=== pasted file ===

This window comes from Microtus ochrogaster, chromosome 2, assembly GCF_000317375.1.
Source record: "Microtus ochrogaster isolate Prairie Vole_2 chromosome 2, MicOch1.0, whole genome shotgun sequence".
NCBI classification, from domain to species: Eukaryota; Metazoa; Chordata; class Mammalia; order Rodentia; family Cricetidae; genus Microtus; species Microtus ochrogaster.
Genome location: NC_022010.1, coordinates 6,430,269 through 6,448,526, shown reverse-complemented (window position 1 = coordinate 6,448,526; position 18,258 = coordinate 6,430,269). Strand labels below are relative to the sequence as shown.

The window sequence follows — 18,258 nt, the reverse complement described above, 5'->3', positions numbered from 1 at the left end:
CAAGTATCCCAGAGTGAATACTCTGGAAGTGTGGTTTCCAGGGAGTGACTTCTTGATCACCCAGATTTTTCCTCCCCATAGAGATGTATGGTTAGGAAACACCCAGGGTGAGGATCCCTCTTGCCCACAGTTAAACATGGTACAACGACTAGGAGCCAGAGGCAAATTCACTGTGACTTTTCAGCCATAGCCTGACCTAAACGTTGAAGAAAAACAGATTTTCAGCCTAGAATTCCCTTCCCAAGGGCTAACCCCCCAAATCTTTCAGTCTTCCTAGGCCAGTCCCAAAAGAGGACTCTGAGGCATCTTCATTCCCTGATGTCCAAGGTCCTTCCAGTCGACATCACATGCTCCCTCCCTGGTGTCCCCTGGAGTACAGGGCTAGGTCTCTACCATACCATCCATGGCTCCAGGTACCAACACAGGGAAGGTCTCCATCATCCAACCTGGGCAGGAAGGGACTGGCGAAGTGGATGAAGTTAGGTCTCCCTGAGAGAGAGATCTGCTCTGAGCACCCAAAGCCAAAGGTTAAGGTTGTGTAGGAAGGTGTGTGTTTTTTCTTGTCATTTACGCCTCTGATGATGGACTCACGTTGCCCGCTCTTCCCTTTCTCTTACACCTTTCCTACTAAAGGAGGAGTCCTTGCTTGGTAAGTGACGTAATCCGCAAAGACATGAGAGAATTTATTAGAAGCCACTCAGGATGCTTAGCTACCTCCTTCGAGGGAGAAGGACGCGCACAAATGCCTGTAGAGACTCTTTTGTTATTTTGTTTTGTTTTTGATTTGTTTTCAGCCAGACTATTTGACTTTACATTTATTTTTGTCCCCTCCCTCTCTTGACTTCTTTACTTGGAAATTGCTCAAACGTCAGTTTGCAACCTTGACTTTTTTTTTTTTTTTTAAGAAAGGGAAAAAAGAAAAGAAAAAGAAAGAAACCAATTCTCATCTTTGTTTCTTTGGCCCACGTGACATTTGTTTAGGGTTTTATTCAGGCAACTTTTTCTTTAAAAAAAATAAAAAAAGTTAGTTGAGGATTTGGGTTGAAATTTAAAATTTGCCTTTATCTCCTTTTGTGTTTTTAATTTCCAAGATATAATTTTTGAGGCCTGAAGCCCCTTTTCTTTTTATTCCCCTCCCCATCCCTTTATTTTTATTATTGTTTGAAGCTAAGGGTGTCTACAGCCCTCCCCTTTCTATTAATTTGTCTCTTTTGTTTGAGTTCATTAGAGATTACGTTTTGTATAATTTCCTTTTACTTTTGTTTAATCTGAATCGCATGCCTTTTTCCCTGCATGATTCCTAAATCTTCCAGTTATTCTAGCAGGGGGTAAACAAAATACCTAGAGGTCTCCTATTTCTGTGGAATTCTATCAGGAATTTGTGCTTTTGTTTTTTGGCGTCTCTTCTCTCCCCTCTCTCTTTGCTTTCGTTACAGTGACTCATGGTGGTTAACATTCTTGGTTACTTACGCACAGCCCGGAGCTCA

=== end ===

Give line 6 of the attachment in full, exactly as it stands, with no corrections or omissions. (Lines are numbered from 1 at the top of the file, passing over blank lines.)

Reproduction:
CAAGTATCCCAGAGTGAATACTCTGGAAGTGTGGTTTCCAGGGAGTGACTTCTTGATCACCCAGATTTTTCCTCCCCATAGAGATGTATGGTTAGGAAACACCCAGGGTGAGGATCCCTCTTGCCCACAGTTAAACATGGTACAACGACTAGGAGCCAGAGGCAAATTCACTGTGACTTTTCAGCCATAGCCTGACCTAAACGTTGAAGAAAAACAGATTTTCAGCCTAGAATTCCCTTCCCAAGGGCTAACCCCCCAAATCTTTCAGTCTTCCTAGGCCAGTCCCAAAAGAGGACTCTGAGGCATCTTCATTCCCTGATGTCCAAGGTCCTTCCAGTCGACATCACATGCTCCCTCCCTGGTGTCCCCTGGAGTACAGGGCTAGGTCTCTACCATACCATCCATGGCTCCAGGTACCAACACAGGGAAGGTCTCCATCATCCAACCTGGGCAGGAAGGGACTGGCGAAGTGGATGAAGTTAGGTCTCCCTGAGAGAGAGATCTGCTCTGAGCACCCAAAGCCAAAGGTTAAGGTTGTGTAGGAAGGTGTGTGTTTTTTCTTGTCATTTACGCCTCTGATGATGGACTCACGTTGCCCGCTCTTCCCTTTCTCTTACACCTTTCCTACTAAAGGAGGAGTCCTTGCTTGGTAAGTGACGTAATCCGCAAAGACATGAGAGAATTTATTAGAAGCCACTCAGGATGCTTAGCTACCTCCTTCGAGGGAGAAGGACGCGCACAAATGCCTGTAGAGACTCTTTTGTTATTTTGTTTTGTTTTTGATTTGTTTTCAGCCAGACTATTTGACTTTACATTTATTTTTGTCCCCTCCCTCTCTTGACTTCTTTACTTGGAAATTGCTCAAACGTCAGTTTGCAACCTTGACTTTTTTTTTTTTTTTTAAGAAAGGGAAAAAAGAAAAGAAAAAGAAAGAAACCAATTCTCATCTTTGTTTCTTTGGCCCACGTGACATTTGTTTAGGGTTTTATTCAGGCAACTTTTTCTTTAAAAAAAATAAAAAAAGTTAGTTGAGGATTTGGGTTGAAATTTAAAATTTGCCTTTATCTCCTTTTGTGTTTTTAATTTCCAAGATATAATTTTTGAGGCCTGAAGCCCCTTTTCTTTTTATTCCCCTCCCCATCCCTTTATTTTTATTATTGTTTGAAGCTAAGGGTGTCTACAGCCCTCCCCTTTCTATTAATTTGTCTCTTTTGTTTGAGTTCATTAGAGATTACGTTTTGTATAATTTCCTTTTACTTTTGTTTAATCTGAATCGCATGCCTTTTTCCCTGCATGATTCCTAAATCTTCCAGTTATTCTAGCAGGGGGTAAACAAAATACCTAGAGGTCTCCTATTTCTGTGGAATTCTATCAGGAATTTGTGCTTTTGTTTTTTGGCGTCTCTTCTCTCCCCTCTCTCTTTGCTTTCGTTACAGTGACTCATGGTGGTTAACATTCTTGGTTACTTACGCACAGCCCGGAGCTCA